Table of Contents

Legal Services Regulation at the Crossroads

Legal Services Regulation at the Crossroads

Justitia’s Legions

Noel Semple

Through a comparative study of English-speaking jurisdictions, this book seeks to illuminate the policy choices involved in legal services regulation as well as the important consequences of those choices. Regulation can protect the interests of clients and the public, and reinforce the rule of law. On the other hand, legal services regulation can also undermine access to justice and suppress innovation, while failing to accomplish any of its lofty ambitions. The book seeks a path forward to increasing regulation's benefits and reducing its burdens for clients and for the public. It proposes a client-centric approach to enhance access to justice and service quality, while revitalizing legal professionalism, self-regulation, and independence.

Chapter 9: Client-centricity in legal services regulation

Noel Semple

Subjects: law - academic, law of obligations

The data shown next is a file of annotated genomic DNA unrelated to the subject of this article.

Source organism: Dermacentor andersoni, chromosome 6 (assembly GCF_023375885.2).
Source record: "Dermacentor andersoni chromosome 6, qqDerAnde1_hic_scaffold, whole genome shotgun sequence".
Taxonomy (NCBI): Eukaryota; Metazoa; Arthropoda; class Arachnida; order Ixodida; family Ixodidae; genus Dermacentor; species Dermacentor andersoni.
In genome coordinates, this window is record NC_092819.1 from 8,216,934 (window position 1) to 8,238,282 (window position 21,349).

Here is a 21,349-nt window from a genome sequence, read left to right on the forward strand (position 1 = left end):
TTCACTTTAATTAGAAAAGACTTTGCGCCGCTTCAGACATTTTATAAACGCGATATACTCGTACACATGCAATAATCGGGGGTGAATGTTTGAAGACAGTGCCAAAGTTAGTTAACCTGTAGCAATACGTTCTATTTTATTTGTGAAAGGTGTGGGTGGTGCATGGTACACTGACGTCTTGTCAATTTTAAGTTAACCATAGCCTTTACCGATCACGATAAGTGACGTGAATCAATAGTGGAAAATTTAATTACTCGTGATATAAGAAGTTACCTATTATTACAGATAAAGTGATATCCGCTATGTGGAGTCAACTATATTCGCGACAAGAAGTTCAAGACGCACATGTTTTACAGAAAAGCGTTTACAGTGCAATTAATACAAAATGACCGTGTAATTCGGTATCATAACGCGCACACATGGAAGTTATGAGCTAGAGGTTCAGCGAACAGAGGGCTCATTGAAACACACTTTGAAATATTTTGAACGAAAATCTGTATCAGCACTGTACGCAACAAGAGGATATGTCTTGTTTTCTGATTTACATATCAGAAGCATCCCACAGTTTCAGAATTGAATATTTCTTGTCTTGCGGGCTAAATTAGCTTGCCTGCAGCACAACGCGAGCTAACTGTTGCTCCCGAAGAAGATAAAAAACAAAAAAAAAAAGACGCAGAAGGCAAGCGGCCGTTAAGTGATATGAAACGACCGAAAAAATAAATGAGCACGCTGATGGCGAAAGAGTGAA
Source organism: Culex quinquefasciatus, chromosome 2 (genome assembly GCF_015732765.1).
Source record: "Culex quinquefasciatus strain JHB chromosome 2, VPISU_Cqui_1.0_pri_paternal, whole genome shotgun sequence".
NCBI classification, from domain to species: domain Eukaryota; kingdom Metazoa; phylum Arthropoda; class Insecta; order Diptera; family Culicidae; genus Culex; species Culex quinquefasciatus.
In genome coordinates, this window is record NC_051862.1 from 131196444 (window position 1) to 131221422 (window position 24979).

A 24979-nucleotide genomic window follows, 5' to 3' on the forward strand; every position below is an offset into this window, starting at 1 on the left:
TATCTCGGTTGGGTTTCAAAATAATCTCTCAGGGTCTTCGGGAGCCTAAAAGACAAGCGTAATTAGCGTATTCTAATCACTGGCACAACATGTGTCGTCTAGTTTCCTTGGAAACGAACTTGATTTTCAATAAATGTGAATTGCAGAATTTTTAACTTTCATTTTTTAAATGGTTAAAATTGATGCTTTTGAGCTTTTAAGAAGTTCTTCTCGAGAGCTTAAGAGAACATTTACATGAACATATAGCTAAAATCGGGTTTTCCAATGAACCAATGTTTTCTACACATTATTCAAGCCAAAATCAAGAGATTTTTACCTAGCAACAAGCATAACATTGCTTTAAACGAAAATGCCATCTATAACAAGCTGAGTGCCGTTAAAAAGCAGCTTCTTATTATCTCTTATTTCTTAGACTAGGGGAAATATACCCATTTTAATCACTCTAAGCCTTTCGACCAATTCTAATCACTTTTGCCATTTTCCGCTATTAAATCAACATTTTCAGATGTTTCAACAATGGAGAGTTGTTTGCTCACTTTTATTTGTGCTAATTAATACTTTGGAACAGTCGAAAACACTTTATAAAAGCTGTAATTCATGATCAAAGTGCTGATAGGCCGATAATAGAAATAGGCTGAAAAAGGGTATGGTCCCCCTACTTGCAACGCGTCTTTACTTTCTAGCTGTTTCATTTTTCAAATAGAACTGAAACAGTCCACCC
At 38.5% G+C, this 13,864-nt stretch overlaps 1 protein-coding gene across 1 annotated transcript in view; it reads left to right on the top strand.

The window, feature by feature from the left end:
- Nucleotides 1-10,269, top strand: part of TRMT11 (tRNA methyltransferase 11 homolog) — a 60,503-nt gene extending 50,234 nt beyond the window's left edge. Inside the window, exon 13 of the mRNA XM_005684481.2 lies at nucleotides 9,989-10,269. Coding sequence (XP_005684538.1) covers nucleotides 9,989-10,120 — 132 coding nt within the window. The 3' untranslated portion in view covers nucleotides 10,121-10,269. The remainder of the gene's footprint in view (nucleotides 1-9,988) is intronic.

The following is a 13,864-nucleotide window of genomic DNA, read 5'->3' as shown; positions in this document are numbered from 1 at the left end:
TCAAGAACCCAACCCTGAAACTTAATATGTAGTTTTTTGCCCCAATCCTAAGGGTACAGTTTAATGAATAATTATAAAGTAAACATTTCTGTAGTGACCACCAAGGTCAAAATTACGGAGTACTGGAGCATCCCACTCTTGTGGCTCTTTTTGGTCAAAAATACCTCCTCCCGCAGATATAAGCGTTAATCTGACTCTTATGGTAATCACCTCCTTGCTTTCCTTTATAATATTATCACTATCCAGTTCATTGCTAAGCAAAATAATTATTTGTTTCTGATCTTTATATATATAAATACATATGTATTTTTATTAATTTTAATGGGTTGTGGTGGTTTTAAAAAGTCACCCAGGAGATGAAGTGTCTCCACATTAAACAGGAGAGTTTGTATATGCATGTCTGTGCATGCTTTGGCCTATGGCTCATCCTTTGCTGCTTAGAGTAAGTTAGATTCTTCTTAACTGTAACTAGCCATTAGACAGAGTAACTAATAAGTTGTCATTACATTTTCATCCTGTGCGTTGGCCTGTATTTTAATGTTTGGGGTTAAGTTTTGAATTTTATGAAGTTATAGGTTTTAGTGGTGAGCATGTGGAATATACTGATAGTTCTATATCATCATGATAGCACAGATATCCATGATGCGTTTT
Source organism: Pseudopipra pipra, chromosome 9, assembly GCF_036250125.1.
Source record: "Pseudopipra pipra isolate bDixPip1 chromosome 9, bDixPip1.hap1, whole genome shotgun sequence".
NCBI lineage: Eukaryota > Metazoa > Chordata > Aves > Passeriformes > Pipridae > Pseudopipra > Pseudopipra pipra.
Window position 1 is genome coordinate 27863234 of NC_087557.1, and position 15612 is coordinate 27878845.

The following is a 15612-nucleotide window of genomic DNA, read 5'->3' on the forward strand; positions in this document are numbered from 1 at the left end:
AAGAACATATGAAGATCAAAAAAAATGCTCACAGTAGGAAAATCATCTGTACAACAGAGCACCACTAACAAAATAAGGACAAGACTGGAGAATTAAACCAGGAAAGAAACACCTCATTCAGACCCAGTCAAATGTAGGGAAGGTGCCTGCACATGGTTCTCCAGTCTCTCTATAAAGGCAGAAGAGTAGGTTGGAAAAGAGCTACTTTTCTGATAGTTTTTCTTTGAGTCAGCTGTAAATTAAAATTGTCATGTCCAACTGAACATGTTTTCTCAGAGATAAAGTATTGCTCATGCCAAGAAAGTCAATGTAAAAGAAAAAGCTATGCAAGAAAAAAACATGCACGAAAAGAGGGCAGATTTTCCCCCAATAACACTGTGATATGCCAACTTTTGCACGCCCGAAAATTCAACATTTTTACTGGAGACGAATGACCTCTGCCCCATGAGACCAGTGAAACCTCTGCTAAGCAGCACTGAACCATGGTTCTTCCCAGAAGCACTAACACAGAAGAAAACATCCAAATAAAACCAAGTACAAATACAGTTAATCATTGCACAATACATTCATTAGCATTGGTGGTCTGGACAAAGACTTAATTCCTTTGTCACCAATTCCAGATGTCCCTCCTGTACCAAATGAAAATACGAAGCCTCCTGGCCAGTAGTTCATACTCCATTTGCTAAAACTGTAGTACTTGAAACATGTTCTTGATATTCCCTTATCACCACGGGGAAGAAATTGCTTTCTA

This chapter argues that client-centricity should be the overarching goal of legal services regulatory reform in common law North America. Client-centric regulators strive to ensure that clients and would-be clients have access to legal services which are high quality, affordable, variegated, and innovative. Client-centricity means raising regulatory sights beyond traditional goals such as ensuring lawyer competence and ethicality. It means taking responsibility for creating a legal profession and a legal services marketplace which meet the needs of people today. Client-centric regulation also attends closely to the interests of those who would benefit from being clients, but are not now able to be clients. In other words, client-centric regulation fosters access to legal services, and therefore access to justice. Client-centricity, perhaps counter-intuitively, means that regulators must devote more attention to some clients than to others. Large corporate and institutional clients usually have little difficulty securing high quality, affordable, and variegated services by themselves on the open market. By contrast, most clients and would-be clients who are individuals cannot do so by themselves. It is therefore these clients whose interests must be prioritized by regulators. Regulators must strive to protect the interests of all such clients, including those who voice no complaints about their lawyers. Client-centricity is an alternative to the competitive-consumerist agenda which has transformed legal services regulation in Northern Europe and Australasia.

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